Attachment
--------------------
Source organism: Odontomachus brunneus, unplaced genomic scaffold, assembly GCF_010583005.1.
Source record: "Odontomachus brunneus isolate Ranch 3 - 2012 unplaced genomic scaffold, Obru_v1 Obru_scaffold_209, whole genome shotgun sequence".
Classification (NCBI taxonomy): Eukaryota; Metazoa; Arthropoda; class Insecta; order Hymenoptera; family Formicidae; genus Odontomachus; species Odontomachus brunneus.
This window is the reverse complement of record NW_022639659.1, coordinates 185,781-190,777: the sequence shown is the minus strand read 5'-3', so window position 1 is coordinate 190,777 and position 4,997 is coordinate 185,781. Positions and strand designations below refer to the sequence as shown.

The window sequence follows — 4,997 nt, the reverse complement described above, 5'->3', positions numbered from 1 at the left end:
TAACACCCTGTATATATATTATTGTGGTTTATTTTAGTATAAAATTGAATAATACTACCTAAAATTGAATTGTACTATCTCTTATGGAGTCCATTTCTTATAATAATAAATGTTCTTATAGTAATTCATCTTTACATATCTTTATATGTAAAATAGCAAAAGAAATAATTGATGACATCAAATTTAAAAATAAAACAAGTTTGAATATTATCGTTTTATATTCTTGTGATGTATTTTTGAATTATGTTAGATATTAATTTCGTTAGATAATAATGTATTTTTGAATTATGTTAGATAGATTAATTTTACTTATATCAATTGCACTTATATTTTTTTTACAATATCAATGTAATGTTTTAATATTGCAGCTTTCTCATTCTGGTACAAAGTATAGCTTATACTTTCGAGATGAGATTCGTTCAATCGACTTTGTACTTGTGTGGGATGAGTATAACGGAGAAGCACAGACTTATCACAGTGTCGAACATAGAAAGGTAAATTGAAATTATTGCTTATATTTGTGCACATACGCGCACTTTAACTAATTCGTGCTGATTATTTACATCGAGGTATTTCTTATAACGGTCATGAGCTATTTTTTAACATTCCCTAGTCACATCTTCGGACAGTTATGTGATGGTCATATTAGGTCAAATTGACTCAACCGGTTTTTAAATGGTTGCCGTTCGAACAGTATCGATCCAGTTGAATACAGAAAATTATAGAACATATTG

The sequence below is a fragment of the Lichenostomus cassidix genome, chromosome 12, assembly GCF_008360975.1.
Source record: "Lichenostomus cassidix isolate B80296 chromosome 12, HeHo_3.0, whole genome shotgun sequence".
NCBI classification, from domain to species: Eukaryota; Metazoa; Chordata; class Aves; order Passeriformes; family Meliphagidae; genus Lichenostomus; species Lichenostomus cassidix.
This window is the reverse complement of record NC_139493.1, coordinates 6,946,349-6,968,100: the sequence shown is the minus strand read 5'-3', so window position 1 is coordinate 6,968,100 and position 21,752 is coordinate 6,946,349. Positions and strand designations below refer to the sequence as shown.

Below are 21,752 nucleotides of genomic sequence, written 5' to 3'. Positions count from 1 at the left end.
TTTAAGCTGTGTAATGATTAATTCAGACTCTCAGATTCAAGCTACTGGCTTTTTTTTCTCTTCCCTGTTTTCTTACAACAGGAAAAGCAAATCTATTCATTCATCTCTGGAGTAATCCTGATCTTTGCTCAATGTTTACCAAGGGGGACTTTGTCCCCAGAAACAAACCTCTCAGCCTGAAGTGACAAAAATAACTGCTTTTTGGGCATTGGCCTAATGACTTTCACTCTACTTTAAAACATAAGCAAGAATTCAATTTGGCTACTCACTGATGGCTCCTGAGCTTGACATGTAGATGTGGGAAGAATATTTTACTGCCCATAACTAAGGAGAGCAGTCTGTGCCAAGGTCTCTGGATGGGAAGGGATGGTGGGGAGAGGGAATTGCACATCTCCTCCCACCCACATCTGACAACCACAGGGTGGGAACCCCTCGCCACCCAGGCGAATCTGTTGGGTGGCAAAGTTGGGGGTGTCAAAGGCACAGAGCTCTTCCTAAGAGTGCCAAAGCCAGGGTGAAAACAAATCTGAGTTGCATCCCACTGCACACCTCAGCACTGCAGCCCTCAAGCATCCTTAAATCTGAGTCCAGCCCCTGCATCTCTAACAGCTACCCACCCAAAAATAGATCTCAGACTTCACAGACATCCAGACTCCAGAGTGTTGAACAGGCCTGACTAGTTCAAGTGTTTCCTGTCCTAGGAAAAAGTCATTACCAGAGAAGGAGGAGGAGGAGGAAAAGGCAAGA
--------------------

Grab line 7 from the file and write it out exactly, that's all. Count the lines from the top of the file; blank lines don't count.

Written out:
The sequence below is a fragment of the Lichenostomus cassidix genome, chromosome 12, assembly GCF_008360975.1.